This angle alone seems to constitute enough motivation for some to start playing on the emotional strings of unity and picture it as the miracle solution to Sudan’s economic woes. What they ignore is that the same diseases that led to the secession of the south have not disappeared from the north and they also still plague the south, which does not want to escape its crises by ignoring them.
If the active and influential political forces failed to stop the war and implement the terms of peace, can they be expected to reach this goal as long as there are divergent and rival forces that have yet to reach a stable common and central state?
The irrationality of borrowing axioms of unity pushes beyond politically accepted boundaries because it closes the door to focusing on the murky reality that prevails in the north and the south and draws people into prematurely debating utopian concepts that need not be evoked in the present circumstances.
However, this is exactly what is happening considering efforts by South Sudanese President Salva Kiir Mayardit to reach an understanding between the Forces of Freedom and Change and the Revolutionary Front. It is likely those efforts would lead to a dialogue between the latter and the transitional government soon after announcing the formation of the new cabinet, not for the purpose of achieving the attractive goal of unity but in pursuit of generalising peace in Sudan.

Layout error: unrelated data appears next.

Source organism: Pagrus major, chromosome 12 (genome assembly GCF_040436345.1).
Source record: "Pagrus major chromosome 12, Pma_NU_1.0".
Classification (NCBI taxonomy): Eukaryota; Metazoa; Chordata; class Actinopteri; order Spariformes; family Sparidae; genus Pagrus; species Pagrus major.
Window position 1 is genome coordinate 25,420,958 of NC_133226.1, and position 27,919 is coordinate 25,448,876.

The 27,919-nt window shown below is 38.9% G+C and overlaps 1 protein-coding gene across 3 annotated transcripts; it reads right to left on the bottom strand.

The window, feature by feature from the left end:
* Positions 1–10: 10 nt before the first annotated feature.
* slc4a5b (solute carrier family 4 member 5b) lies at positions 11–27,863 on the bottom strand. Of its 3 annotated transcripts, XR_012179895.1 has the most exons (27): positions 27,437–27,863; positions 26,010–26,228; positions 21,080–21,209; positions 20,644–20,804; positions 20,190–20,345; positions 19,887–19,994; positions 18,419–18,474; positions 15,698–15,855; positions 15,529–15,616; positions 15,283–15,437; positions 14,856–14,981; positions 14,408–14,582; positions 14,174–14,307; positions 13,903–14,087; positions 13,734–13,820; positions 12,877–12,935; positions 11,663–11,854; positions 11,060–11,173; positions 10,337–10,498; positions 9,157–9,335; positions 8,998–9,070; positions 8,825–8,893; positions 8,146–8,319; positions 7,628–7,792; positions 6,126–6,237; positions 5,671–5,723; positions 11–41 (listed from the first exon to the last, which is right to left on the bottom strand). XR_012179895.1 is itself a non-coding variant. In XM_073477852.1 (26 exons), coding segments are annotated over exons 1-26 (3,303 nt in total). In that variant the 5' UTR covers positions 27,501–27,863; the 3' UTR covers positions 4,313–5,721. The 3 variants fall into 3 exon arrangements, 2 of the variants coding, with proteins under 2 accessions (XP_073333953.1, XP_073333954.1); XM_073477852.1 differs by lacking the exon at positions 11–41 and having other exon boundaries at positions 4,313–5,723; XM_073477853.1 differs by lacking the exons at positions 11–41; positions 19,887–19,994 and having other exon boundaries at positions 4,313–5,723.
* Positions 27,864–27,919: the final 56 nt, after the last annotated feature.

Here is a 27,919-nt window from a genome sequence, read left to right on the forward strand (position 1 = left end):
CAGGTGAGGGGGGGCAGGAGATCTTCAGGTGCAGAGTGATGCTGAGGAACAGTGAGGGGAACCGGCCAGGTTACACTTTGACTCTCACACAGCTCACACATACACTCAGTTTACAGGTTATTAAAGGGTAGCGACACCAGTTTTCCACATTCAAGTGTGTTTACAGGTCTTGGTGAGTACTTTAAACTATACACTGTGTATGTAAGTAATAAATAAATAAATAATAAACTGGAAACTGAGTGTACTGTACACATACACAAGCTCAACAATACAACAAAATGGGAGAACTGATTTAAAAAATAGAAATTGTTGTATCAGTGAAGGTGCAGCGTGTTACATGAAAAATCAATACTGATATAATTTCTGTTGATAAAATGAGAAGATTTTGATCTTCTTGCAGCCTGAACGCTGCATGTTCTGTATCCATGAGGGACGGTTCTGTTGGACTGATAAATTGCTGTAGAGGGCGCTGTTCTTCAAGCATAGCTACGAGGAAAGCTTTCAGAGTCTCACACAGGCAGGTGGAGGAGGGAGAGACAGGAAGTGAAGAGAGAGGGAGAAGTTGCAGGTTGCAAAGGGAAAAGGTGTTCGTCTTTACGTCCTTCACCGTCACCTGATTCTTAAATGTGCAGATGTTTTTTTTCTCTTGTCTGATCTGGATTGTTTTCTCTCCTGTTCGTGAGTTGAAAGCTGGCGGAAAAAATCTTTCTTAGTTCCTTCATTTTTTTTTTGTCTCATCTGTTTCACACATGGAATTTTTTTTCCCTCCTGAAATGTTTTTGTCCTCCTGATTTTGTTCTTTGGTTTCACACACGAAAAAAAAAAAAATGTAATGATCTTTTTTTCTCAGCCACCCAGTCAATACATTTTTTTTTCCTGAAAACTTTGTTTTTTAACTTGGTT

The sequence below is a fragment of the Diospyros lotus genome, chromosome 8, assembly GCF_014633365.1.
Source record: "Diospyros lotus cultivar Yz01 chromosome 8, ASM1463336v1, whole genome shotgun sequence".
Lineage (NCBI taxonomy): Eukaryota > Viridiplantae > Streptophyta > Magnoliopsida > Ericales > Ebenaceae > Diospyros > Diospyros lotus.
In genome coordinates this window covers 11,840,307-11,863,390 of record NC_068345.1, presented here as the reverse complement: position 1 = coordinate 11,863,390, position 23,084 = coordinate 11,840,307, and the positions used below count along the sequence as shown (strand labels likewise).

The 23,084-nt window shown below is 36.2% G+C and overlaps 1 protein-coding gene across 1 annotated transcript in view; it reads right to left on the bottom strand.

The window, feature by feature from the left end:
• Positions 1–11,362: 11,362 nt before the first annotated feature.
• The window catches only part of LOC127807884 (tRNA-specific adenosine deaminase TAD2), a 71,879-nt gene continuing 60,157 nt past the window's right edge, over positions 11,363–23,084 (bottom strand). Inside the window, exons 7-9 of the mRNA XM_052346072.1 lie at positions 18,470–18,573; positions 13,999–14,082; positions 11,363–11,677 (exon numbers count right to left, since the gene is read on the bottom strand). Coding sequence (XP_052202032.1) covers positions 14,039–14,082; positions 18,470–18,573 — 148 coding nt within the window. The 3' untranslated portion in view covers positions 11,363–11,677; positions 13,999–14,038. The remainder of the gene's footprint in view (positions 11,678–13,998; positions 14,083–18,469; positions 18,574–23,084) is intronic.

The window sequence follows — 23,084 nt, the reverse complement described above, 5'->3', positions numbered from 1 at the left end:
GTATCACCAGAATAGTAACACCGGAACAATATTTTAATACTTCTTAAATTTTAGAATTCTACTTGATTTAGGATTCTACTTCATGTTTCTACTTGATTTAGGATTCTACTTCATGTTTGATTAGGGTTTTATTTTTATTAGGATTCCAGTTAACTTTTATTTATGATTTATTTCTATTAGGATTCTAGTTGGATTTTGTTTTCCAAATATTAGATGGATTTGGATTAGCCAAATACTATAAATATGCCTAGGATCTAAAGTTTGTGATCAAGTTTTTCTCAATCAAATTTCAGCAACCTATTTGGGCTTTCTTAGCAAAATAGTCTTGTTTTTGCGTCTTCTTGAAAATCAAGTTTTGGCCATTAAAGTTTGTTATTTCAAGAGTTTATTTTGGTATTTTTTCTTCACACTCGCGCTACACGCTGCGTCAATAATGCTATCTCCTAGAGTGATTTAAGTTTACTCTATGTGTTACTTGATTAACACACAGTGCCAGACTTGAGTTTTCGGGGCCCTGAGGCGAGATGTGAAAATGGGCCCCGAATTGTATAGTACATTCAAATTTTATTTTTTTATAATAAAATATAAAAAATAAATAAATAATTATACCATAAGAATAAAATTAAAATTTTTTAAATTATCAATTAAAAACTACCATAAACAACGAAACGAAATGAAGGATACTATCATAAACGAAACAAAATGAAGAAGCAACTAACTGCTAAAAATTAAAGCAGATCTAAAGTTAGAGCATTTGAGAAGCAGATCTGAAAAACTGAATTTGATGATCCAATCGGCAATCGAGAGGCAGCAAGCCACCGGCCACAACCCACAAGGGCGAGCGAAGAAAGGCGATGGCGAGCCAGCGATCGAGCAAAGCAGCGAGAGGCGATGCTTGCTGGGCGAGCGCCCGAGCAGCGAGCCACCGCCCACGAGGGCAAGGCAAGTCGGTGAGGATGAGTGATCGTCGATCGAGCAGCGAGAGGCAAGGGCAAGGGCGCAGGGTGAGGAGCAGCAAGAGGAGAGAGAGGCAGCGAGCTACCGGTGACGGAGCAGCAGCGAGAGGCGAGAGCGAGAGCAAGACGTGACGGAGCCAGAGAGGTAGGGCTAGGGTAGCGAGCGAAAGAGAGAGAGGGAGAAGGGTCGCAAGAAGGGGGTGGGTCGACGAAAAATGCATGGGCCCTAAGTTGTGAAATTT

Success on this front would lead to maintaining a minimum level of calm in the south and ensuring stability in the north because any tension would adversely affect the whole geographical environment and touch first and foremost South Sudan, which wants to assert its role and independence through active mediation between the various forces. Not reaching a stable peace does not mean the road is clear for promoters of restoring unity with slogans.
There is only one path that both northern and southern Sudan can take together if they achieve a great deal of stability and progress. That path is the path of unity based on a confederation rather than a merger because it is too late to speak of the latter.
Each party must first achieve, on its own, success on the political, economic and security levels and keep their states coherent and protected from strategic threats. Perhaps, in the not-so-distant future, leaders from both sides who believe in the importance of voluntary unity might emerge and work towards safeguarding the interests of both sides.
This scenario is in line with the positive aspirations in the region, aspirations that encourage cooperation and coordination for greater peace and development among the countries of the region.
It is no coincidence that all approaches to resolving crises in the two countries emerged from neighbouring countries because they all believe that stability is the best foundation for strengthening relations and constructing an integrated unity that will be greatly beneficial to all countries in the region.